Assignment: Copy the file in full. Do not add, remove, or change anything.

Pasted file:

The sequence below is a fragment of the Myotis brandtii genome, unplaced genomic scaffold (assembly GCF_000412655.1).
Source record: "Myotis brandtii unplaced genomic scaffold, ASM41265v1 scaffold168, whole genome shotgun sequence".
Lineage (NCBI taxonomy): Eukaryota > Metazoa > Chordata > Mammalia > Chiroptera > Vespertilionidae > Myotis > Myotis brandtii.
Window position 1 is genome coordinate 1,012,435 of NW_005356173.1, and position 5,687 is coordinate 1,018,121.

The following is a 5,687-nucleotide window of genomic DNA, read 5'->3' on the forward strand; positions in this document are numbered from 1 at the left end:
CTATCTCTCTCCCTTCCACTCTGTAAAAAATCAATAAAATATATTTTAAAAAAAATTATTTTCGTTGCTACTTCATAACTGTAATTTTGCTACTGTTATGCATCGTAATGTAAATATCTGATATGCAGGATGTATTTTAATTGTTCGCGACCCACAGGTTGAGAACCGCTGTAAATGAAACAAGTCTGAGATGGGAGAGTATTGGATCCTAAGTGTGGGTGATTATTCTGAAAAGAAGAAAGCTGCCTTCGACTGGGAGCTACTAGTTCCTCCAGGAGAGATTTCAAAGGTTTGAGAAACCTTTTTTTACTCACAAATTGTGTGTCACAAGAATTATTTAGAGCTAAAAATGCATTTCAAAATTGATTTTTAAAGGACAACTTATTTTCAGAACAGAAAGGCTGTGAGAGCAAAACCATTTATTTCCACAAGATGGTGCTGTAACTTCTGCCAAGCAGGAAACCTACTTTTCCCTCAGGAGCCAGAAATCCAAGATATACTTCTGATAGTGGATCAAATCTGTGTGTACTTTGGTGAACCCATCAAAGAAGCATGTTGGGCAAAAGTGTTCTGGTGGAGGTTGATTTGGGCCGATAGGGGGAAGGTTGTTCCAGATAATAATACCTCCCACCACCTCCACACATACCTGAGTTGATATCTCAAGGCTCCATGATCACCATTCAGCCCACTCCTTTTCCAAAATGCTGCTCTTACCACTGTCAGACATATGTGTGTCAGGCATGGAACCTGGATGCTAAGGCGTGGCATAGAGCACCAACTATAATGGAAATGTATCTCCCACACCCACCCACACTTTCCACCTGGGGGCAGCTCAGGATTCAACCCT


The sequence below is a fragment of the Myotis brandtii genome, unplaced genomic scaffold (assembly GCF_000412655.1).
Source record: "Myotis brandtii unplaced genomic scaffold, ASM41265v1 scaffold168, whole genome shotgun sequence".
Lineage (NCBI taxonomy): Eukaryota > Metazoa > Chordata > Mammalia > Chiroptera > Vespertilionidae > Myotis > Myotis brandtii.
Window position 1 is genome coordinate 1,012,435 of NW_005356173.1, and position 5,687 is coordinate 1,018,121.

The following is a 5,687-nucleotide window of genomic DNA, read 5'->3' on the forward strand; positions in this document are numbered from 1 at the left end:
CTATCTCTCTCCCTTCCACTCTGTAAAAAATCAATAAAATATATTTTAAAAAAAATTATTTTCGTTGCTACTTCATAACTGTAATTTTGCTACTGTTATGCATCGTAATGTAAATATCTGATATGCAGGATGTATTTTAATTGTTCGCGACCCACAGGTTGAGAACCGCTGTAAATGAAACAAGTCTGAGATGGGAGAGTATTGGATCCTAAGTGTGGGTGATTATTCTGAAAAGAAGAAAGCTGCCTTCGACTGGGAGCTACTAGTTCCTCCAGGAGAGATTTCAAAGGTTTGAGAAACCTTTTTTTACTCACAAATTGTGTGTCACAAGAATTATTTAGAGCTAAAAATGCATTTCAAAATTGATTTTTAAAGGACAACTTATTTTCAGAACAGAAAGGCTGTGAGAGCAAAACCATTTATTTCCACAAGATGGTGCTGTAACTTCTGCCAAGCAGGAAACCTACTTTTCCCTCAGGAGCCAGAAATCCAAGATATACTTCTGATAGTGGATCAAATCTGTGTGTACTTTGGTGAACCCATCAAAGAAGCATGTTGGGCAAAAGTGTTCTGGTGGAGGTTGATTTGGGCCGATAGGGGGAAGGTTGTTCCAGATAATAATACCTCCCACCACCTCCACACATACCTGAGTTGATATCTCAAGGCTCCATGATCACCATTCAGCCCACTCCTTTTCCAAAATGCTGCTCTTACCACTGTCAGACATATGTGTGTCAGGCATGGAACCTGGATGCTAAGGCGTGGCATAGAGCACCAACTATAATGGAAATGTATCTCCCACACCCACCCACACTTTCCACCTGGGGGCAGCTCAGGATTCAACCCT